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What is the use of having destructor as private?

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8 Answers 8

up vote 92 down vote accepted

Basically, any time you want some other class to be responsible for the life cycle of your class' objects, or you have reason to prevent the destruction of an object, you can make the destructor private.

For instance, if you're doing some sort of reference counting thing, you can have the object (or manager that has been "friend"ed) responsible for counting the number of references to itself and delete it when the number hits zero. A private dtor would prevent anybody else from deleting it when there were still references to it.

For another instance, what if you have an object that has a manager (or itself) that may destroy it or may decline to destroy it depending on other conditions in the program, such as a database connection being open or a file being written. You could have a "request_delete" method in the class or the manager that will check that condition and either delete or or decline it, and return a status telling you what it did. That's far more flexible that just calling "delete".

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see guidline #4 gotw.ca/publications/mill18.htm –  Eric Jun 7 at 19:20

When you do not want users to access the destructor, i.e., you want the object to only be destroyed through other means.

http://blogs.msdn.com/larryosterman/archive/2005/07/01/434684.aspx gives an example, where the object is reference counted and should only be destroyed by the object itself when count goes to zero.

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Such an object can never be created on the stack. Always on the heap. And deletion has to be done via a friend or a member. A product may use a single Object hierarchy and a custom memory-manager -- such scenarios may use a private dtor.

#include <iostream>
class a {
    ~a() {}
    friend void delete_a(a* p);
};


void delete_a(a* p)  {
    delete p;
}

int main()
{
    a *p = new a;
    delete_a(p);

    return 0;
}
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1  
Deletion has to be done via a friend /or member/ –  MSalters Mar 11 '09 at 9:08
    
This was already mentioned -- so I skipped it. Will updata (on second reading my statement looks a bit too strong). –  dirkgently Mar 11 '09 at 9:50
2  
Correction: Such an object can be created on the stack (but only in the scope of a friend or itself). –  Thomas Eding May 22 at 22:46

COM uses this strategy for deleting the instance. COM makes the destructor private and provides an interface for deleting the instance.

Here is an example of what a Release method would look like.

int MyRefCountedObject::Release() 
{
 _refCount--;
 if ( 0 == _refCount ) 
 {
    delete this;
    return 0;
 }
 return _refCount;
}

ATL COM objects are a prime example of this pattern.

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Instructive. Thanks! –  Albus Dumbledore Feb 16 '12 at 11:57

The class can only be deleted by itself. Useful if you are creating some try of reference counted object. Then only the release method can delete the object, possibly helping you avoid errors.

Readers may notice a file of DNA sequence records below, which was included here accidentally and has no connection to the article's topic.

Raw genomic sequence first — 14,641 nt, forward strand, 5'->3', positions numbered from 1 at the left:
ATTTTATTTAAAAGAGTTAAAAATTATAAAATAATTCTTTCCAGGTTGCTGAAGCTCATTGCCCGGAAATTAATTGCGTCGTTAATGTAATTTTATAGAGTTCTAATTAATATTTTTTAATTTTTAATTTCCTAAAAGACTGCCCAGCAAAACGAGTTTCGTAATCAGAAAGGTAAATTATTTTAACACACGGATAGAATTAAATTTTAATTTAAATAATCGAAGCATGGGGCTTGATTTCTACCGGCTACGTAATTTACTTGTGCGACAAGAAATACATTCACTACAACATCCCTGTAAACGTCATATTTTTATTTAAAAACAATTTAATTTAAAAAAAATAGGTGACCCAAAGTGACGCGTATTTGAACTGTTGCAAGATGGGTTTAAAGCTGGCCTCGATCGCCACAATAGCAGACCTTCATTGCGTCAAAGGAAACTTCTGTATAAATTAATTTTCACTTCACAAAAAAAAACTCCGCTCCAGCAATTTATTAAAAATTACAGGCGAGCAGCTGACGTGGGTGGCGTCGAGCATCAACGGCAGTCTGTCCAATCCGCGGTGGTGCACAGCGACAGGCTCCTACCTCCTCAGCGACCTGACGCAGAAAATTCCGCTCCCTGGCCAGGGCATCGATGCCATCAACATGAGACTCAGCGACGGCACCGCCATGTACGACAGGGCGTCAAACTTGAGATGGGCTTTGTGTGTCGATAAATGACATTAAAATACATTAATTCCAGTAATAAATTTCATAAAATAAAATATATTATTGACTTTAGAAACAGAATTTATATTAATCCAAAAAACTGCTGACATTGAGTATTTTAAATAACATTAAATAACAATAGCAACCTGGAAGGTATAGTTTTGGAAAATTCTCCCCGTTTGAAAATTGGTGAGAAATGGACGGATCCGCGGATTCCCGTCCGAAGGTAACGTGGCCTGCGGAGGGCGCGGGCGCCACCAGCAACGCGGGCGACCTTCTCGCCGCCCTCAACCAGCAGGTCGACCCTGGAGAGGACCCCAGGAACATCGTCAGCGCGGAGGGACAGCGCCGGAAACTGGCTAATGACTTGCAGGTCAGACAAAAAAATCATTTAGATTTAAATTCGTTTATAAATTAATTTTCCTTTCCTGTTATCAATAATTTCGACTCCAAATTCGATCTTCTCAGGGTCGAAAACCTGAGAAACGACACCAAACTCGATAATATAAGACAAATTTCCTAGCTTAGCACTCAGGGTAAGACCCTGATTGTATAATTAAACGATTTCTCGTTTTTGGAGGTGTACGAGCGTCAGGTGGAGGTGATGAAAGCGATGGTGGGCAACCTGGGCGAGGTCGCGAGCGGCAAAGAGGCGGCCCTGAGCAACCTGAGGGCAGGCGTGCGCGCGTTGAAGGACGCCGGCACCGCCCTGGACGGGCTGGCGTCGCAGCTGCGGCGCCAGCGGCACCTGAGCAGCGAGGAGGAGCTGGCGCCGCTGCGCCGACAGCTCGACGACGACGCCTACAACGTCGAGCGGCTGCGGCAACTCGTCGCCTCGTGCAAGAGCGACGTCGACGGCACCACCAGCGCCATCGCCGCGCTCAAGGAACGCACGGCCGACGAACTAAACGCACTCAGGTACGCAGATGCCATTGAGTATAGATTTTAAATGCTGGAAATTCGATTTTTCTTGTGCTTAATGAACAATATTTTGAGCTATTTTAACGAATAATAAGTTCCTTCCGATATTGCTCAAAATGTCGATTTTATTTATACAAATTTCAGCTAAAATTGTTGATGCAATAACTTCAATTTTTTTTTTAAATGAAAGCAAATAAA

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I know you were asking about private destructor. Here is how I use protected ones. The idea is you don't want to delete main class through the pointer to class that adds extra functionality to the main.
In the example below I don't want GuiWindow to be deleted through a HandlerHolder pointer.

class Handler
{
public:
    virtual void onClose() = 0;
protected:
    virtual ~Handler();
};

class HandlerHolder
{
public:
    void setHandler( Handler* );
    Handler* getHandler() const;
protected:
    ~HandlerHolder(){}
private:
    Handler* handler_;
};

class GuiWindow : public HandlerHolder
{
public:
    void finish()
    {
        getHandler()->onClose();
    }

    virtual ~GuiWindow(){}
};
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dirkgently is wrong. Here is an example of object with private c-tor and d-tor created on stack (I'm using static member function here, but it can be done with friend function or friend class as well).

#include <iostream>

class PrivateCD
{
private:
    PrivateCD(int i) : _i(i) {};
    ~PrivateCD(){};
    int _i;
public:
    static void TryMe(int i)
    {
        PrivateCD p(i);
        cout << "inside PrivateCD::TryMe, p._i = " << p._i << endl;
    };
};

int main()
{
    PrivateCD::TryMe(8);
};

This code will produce output: inside PrivateCD::TryMe, p._i = 8

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2  
I'm pretty sure dirkgently meant that code that uses your class can't instantiate the class on the stack. Of course you can still instantiate the class on the stack within class methods, since in that context you can access private memebers. –  Edward Loper Oct 3 '11 at 20:42

It might be a way to deal with the problem in Windows where each module can use a different heap, such as the Debug heap. If that problem isn't handled correctly bad things can happen.

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